From the moment I get to the studios, my days are relatively unpredictable. I knock back my espresso and begin my role as headmistress, mediator, coordinator and even professional matchmaker! I run a very different kind of artist studio that is akin to being a social experiment with happiness at its core. Because it is so sociable, I tend to spend long hours there and don’t much feel the need to go out after work. I make sure I get my runs in at the weekends and never use the lift out of principle.
“It’s like living in a glossy magazine, every time you open a door, you enter another universe”
I love my lunchtimes at the studios. Being in an old Victorian school building, it made sense to bring back the lunch hour. At 1pm, our receptionist walks around both buildings ringing an old bell and people come out of their studios to share a hearty meal together. With 175 artists and artisans under one roof, lunchtimes are the highlight of everyone’s day. I look forward to introducing some games of tag in our playground this summer, just to shake things up a little.
It’s hard not to find myself humbled by the creatives in our studios. It’s like living in a glossy magazine, every time you open a door, you enter another universe. It’s been three years since I started this project, little did I realise then that we are like embodied patterns, who we are, the objects we surround ourselves with and what we make are all part of the same consistent narrative. Living this project, as I have, has hugely expanded my horizons.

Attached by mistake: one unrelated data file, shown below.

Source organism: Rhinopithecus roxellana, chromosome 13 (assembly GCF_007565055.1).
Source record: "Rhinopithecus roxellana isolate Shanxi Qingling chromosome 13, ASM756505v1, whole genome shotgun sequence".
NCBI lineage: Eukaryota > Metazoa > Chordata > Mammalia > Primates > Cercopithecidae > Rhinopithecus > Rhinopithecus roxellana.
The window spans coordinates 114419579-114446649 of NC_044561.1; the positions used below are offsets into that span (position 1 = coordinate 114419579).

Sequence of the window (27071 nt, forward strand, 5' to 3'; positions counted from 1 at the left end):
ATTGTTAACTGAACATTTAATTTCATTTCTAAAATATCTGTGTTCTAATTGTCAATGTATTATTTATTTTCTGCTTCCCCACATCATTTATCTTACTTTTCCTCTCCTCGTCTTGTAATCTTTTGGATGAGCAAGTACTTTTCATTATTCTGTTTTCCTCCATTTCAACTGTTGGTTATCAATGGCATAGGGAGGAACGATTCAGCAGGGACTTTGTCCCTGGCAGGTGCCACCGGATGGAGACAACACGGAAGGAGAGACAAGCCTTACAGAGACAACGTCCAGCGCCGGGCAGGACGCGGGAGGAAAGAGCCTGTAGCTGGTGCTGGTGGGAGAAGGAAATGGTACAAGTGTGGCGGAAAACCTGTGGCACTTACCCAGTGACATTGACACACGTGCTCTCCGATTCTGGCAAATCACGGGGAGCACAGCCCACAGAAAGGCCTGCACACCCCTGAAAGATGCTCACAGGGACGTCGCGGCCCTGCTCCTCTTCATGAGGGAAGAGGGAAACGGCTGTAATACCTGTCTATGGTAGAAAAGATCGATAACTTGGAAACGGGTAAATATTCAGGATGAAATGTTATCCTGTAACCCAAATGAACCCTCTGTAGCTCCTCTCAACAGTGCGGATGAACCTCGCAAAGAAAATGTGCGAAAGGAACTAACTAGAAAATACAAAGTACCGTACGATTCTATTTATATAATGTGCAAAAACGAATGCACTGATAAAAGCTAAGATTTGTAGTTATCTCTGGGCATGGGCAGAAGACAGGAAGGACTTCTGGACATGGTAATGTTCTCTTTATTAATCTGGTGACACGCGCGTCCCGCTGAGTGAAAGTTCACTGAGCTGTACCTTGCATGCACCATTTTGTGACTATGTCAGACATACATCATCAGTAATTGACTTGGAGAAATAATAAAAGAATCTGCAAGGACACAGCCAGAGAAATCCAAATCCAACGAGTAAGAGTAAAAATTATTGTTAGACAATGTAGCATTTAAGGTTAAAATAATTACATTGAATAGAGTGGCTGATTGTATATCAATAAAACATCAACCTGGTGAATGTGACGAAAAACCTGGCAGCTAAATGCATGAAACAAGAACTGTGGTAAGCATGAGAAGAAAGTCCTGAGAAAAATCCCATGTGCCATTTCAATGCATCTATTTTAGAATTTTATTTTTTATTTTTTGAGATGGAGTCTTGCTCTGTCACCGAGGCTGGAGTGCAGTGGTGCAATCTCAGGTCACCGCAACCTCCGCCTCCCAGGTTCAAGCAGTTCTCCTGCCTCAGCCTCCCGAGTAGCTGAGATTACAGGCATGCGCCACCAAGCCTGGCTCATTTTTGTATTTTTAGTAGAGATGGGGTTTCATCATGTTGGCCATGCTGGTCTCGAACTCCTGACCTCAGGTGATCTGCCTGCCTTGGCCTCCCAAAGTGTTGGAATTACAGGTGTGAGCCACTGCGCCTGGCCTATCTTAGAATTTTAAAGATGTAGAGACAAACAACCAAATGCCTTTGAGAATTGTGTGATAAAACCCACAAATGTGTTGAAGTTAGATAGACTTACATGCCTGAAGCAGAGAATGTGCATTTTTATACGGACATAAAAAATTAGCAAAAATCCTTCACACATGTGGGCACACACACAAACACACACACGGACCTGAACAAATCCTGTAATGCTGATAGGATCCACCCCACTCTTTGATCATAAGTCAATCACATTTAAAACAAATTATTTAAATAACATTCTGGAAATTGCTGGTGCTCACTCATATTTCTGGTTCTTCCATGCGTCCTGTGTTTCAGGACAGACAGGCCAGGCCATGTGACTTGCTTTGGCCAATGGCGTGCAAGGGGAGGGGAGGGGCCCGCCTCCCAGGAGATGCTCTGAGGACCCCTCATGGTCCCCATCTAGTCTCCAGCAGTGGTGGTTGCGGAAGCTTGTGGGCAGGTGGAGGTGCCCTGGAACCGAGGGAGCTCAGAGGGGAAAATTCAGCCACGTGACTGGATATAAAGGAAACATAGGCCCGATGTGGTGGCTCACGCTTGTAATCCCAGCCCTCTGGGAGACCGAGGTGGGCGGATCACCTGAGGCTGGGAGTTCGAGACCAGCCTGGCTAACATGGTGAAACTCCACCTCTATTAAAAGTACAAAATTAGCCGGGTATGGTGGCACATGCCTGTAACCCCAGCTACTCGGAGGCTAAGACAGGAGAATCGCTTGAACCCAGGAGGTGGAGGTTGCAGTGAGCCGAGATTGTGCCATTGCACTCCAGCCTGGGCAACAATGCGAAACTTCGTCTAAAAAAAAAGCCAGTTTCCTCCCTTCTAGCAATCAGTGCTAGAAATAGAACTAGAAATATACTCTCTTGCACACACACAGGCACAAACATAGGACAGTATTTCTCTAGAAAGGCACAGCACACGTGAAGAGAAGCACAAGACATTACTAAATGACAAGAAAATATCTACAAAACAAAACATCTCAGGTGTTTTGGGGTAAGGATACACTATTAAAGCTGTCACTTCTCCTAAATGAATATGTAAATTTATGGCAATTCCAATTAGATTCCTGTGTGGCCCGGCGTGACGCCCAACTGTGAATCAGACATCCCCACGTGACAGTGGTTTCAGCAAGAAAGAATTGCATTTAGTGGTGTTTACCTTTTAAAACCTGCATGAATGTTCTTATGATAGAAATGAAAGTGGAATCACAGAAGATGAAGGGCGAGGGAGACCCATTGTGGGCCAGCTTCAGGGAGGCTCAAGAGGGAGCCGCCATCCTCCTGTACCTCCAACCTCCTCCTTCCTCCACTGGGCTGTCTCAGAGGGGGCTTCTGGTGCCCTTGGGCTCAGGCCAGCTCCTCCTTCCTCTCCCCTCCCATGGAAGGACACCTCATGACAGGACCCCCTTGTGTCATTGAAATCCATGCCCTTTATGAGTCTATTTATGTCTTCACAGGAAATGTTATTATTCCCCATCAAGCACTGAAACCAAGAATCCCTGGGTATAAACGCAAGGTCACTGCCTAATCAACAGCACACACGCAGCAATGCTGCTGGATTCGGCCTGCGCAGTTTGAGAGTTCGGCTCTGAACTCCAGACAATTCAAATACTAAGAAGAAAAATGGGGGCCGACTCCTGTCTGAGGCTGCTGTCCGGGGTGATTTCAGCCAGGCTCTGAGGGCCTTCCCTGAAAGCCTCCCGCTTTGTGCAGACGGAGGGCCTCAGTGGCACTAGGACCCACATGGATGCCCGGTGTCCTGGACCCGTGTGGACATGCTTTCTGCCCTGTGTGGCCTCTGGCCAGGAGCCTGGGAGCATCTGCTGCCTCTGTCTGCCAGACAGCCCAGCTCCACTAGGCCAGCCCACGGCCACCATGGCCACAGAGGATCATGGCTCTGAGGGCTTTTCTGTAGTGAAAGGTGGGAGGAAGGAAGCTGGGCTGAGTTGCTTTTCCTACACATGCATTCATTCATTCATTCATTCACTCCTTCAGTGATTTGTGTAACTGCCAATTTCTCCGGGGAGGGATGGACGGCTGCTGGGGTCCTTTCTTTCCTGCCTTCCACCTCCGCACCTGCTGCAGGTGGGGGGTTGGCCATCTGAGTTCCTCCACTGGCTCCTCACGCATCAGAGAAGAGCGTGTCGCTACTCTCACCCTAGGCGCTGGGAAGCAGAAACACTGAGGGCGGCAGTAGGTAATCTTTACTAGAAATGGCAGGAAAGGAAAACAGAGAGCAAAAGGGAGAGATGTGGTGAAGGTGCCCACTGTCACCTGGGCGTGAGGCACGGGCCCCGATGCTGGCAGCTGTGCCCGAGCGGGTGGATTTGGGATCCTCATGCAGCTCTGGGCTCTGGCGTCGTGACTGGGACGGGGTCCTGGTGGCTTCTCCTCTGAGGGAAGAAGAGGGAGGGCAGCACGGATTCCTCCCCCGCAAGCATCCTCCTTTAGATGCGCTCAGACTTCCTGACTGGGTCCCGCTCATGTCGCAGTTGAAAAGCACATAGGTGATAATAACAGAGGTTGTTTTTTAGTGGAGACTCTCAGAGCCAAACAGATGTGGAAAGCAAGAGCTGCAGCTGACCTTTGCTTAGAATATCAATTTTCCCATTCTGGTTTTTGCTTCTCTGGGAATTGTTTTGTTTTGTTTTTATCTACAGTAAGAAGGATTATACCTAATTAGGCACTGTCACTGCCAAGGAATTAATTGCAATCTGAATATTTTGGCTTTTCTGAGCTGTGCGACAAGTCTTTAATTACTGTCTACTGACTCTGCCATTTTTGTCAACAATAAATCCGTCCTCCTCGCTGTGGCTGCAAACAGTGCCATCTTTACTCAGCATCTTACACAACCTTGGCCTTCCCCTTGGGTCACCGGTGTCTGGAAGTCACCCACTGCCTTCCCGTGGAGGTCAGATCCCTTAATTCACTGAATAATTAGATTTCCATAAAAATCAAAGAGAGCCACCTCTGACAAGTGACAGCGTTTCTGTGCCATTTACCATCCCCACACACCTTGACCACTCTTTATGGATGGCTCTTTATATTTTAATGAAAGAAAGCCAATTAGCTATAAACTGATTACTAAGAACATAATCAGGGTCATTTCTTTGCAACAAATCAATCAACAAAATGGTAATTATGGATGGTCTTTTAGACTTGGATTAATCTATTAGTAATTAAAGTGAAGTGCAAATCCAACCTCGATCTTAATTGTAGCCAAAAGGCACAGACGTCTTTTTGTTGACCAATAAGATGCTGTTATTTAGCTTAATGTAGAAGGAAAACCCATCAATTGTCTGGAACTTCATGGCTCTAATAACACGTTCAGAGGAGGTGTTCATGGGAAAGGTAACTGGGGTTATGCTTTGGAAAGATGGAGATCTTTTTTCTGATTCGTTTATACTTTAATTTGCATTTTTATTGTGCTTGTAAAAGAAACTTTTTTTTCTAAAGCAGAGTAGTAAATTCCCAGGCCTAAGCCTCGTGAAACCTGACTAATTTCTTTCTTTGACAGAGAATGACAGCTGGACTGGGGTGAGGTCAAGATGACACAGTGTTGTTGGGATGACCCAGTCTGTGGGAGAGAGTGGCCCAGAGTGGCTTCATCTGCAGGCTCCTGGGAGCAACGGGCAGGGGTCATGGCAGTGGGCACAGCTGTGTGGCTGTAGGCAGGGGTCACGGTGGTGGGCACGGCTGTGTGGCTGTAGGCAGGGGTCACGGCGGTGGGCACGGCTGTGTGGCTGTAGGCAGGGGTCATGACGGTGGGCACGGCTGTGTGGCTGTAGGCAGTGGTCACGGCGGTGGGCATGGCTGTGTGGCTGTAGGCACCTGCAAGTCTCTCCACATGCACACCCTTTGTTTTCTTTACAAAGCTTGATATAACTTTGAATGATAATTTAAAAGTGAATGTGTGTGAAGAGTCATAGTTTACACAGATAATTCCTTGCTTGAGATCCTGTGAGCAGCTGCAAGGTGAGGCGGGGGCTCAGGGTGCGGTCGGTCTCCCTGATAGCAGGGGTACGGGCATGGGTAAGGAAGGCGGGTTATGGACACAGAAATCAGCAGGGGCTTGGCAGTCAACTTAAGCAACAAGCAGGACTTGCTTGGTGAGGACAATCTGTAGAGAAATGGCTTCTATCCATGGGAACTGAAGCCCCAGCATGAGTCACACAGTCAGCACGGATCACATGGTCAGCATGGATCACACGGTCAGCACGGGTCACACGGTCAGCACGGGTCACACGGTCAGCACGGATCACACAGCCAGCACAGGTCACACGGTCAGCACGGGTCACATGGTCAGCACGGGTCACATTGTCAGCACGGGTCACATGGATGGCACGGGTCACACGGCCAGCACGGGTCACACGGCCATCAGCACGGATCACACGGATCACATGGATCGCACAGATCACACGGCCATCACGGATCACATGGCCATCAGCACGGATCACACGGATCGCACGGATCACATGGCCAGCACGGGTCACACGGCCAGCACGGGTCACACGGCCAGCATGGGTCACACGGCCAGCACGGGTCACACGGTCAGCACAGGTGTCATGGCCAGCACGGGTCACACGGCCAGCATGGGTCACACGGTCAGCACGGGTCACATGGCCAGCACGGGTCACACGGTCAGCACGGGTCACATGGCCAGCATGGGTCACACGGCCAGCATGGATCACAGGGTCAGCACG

I make the time to get to know each and every artist in our studios. I’m a good listener and often find ways of resolving people’s issues by being purely practical. I get to know them so well that I can anticipate the problems before they appear. I know all of our artists by name and their studio pets’ names too.
Our studios are tucked away in quiet residential Maida Hill. Where’s that, you may ask? We’re in between sleepy Maida Vale and hip Queen’s Park. We had to plaster a ten-metre “Kindred Studios” sign up the brickwork to start receiving our mail. It’s a super-friendly creative neighbourhood; our first open studios event attracted 2,500 visitors, eager to keep us here. It was a surprising turnout, we never even advertised the event.
Because we are so big, it’s shocking to say but there’s never a need to go out of the building. The restaurant is downstairs and people buzz around the studios. There’s yoga and figure drawing once a week and in summer we’ll have our community garden and campfire nights to enjoy.
On a personal level, London is often what you make of it, it beats to your own rhythm but you need to set the pace or it’ll whip you up in a frenzy. I love its energy but I worry about its increasing loss of community as we become increasingly atomized. My project is but a small effort to reverse some of the damage.
Photography © Enzo Barracco